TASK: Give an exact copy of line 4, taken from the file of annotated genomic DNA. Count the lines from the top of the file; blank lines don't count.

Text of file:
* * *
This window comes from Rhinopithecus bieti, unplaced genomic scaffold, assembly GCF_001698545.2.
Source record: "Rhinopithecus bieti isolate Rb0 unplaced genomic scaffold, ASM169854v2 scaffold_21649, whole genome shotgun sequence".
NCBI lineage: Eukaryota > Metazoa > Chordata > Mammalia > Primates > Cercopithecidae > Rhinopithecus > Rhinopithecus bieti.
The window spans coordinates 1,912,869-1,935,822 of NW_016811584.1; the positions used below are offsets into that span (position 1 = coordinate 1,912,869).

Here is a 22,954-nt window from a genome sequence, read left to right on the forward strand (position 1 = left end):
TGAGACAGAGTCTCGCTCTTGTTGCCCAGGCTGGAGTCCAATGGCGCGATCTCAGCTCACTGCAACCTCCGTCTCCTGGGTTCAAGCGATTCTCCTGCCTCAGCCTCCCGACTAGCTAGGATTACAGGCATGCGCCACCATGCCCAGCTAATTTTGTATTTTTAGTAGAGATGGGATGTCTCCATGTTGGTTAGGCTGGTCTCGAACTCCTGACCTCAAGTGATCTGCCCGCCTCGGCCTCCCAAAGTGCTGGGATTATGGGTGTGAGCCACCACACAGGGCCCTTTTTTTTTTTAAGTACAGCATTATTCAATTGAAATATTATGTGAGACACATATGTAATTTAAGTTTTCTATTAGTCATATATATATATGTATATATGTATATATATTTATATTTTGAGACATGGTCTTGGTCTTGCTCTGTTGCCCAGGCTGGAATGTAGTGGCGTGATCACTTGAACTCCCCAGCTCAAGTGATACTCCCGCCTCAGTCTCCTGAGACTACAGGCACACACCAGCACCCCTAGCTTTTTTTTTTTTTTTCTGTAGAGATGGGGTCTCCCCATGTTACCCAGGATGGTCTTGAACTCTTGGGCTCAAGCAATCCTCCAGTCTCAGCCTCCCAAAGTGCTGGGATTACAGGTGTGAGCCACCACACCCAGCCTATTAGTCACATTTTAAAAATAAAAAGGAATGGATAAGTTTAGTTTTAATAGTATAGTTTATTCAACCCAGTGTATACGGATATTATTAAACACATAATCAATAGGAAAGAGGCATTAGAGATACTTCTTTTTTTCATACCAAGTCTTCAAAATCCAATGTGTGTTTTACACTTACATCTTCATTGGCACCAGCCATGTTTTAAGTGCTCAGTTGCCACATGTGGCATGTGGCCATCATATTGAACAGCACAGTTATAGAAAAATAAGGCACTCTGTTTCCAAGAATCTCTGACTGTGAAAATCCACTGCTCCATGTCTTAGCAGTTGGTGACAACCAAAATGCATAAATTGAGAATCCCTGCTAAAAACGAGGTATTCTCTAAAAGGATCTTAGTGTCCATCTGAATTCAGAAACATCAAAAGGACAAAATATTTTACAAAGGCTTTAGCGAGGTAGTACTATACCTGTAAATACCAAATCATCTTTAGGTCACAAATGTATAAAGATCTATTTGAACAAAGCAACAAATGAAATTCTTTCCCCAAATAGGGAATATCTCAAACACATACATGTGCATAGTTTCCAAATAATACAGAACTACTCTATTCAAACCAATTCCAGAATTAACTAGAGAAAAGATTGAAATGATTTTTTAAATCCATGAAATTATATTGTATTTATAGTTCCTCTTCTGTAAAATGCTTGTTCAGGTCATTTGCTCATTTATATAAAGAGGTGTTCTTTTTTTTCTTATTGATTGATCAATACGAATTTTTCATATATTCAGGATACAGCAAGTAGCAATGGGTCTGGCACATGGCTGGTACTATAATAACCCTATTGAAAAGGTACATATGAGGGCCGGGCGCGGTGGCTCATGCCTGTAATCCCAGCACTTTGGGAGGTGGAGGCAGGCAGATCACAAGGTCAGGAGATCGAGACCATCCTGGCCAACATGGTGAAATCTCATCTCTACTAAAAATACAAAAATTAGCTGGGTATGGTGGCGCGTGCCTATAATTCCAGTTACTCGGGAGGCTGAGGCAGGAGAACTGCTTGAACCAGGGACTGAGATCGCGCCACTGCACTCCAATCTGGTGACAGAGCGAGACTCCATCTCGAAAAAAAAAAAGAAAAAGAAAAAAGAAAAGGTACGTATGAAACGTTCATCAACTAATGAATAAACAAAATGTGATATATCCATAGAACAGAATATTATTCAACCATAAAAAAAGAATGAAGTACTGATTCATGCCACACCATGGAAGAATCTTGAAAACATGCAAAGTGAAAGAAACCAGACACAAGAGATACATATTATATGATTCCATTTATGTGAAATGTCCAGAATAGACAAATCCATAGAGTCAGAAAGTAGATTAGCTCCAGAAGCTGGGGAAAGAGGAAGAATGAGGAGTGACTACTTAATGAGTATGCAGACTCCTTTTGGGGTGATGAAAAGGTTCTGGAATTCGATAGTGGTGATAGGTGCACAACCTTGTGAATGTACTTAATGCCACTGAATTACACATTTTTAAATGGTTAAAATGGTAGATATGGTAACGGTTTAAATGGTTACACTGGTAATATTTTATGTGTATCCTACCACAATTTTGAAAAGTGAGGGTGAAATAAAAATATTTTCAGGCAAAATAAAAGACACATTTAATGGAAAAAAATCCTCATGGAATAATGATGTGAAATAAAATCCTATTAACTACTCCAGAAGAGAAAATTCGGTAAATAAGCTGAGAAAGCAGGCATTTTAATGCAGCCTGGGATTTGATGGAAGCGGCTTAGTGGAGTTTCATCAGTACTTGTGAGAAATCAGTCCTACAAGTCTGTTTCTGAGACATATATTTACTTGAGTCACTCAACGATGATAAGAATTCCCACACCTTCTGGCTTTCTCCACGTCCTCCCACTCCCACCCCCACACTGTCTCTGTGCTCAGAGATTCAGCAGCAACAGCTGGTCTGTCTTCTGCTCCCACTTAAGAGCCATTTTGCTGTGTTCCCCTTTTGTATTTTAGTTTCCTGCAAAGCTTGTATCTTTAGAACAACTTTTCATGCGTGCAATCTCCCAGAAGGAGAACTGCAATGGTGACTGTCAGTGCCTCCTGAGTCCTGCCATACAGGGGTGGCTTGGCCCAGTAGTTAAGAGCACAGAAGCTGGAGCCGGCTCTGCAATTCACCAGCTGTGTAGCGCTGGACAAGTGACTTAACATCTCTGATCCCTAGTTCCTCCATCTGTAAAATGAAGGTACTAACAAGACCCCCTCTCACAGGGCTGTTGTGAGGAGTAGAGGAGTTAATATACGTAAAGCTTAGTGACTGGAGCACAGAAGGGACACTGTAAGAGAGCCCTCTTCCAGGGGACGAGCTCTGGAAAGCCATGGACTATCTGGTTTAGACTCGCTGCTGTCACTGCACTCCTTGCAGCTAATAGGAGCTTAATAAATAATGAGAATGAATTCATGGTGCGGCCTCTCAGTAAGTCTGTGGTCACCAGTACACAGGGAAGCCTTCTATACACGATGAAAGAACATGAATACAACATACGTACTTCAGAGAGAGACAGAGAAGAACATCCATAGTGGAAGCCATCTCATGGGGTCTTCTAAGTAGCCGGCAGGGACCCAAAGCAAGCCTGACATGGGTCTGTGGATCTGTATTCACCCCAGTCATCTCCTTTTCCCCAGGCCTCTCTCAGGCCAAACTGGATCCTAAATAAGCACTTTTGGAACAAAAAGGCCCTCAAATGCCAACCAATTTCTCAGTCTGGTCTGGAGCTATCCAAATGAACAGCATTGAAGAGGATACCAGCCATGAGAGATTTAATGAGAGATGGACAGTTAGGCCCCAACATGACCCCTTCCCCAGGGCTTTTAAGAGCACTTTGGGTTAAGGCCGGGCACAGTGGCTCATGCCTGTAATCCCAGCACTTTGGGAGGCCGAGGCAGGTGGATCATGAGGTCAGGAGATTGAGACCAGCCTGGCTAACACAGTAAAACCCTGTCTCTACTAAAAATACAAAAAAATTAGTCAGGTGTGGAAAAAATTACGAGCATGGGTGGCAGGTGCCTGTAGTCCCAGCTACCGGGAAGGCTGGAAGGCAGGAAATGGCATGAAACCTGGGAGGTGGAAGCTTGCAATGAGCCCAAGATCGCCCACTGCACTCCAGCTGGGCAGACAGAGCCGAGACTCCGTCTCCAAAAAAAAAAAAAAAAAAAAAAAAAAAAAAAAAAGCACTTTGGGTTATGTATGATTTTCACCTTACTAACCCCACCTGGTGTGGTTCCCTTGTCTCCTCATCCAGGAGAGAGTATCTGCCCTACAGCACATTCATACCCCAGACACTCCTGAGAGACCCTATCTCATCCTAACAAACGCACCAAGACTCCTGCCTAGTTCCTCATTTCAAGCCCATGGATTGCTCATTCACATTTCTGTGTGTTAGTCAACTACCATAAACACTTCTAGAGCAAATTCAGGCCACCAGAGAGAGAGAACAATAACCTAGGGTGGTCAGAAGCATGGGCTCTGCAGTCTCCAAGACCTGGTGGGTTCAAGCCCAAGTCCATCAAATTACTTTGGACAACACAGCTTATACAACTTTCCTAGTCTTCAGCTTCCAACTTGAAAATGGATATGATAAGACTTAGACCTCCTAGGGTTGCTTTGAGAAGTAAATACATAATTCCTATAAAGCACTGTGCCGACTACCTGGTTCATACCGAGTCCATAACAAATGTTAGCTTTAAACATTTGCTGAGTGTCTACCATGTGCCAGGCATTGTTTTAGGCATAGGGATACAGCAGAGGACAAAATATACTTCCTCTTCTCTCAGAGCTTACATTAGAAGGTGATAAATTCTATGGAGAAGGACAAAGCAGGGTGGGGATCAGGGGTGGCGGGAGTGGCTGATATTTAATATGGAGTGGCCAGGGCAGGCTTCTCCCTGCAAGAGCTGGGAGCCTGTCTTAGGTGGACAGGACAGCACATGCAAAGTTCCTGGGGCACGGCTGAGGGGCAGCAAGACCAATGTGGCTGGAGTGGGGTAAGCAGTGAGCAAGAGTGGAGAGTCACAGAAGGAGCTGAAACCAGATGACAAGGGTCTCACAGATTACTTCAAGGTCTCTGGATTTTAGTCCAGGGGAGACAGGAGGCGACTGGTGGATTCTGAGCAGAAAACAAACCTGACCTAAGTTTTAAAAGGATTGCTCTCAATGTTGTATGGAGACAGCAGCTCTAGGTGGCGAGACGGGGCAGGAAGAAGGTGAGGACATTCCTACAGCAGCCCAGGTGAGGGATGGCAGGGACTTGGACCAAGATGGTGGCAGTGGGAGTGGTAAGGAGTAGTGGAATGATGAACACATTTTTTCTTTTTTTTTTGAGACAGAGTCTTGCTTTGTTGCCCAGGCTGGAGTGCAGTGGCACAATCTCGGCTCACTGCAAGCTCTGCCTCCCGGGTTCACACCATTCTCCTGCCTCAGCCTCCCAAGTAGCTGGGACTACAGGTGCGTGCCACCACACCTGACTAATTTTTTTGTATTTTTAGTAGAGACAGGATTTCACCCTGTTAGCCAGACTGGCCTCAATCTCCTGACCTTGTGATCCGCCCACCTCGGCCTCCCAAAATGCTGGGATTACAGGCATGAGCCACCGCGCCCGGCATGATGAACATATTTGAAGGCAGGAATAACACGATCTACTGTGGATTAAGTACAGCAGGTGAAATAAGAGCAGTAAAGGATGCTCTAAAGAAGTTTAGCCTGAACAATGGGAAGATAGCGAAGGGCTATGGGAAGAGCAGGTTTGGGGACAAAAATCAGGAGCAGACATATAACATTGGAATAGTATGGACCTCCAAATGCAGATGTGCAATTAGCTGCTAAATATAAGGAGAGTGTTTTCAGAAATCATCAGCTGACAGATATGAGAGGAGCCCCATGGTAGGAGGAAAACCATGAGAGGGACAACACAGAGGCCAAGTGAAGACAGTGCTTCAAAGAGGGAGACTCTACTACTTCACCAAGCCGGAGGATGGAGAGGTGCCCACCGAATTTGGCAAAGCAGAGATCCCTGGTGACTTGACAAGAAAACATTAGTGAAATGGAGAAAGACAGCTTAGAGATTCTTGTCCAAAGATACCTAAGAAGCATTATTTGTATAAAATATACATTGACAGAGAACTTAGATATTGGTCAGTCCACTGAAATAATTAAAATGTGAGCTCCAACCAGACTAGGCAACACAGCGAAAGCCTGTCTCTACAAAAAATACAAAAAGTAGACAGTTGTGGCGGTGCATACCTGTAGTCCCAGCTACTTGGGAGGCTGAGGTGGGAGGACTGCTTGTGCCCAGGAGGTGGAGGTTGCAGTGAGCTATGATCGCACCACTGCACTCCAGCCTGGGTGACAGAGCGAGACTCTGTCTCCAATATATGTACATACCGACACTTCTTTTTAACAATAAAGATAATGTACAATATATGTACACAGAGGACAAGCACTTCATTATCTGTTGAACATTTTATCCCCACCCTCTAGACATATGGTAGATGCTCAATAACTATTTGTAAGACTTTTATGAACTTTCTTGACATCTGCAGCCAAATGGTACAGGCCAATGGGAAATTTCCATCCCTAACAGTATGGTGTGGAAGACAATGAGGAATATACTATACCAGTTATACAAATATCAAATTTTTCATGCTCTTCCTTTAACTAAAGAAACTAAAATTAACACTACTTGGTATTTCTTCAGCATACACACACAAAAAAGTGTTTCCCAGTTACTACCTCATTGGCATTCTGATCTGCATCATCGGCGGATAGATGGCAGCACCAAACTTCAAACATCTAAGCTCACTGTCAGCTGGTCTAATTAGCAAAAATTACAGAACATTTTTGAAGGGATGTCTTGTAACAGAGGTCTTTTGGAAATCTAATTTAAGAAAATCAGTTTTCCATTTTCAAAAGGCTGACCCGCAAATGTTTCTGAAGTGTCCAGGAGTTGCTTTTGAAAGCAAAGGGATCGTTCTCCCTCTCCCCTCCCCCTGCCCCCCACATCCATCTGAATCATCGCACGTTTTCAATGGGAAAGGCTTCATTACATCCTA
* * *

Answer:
The window spans coordinates 1,912,869-1,935,822 of NW_016811584.1; the positions used below are offsets into that span (position 1 = coordinate 1,912,869).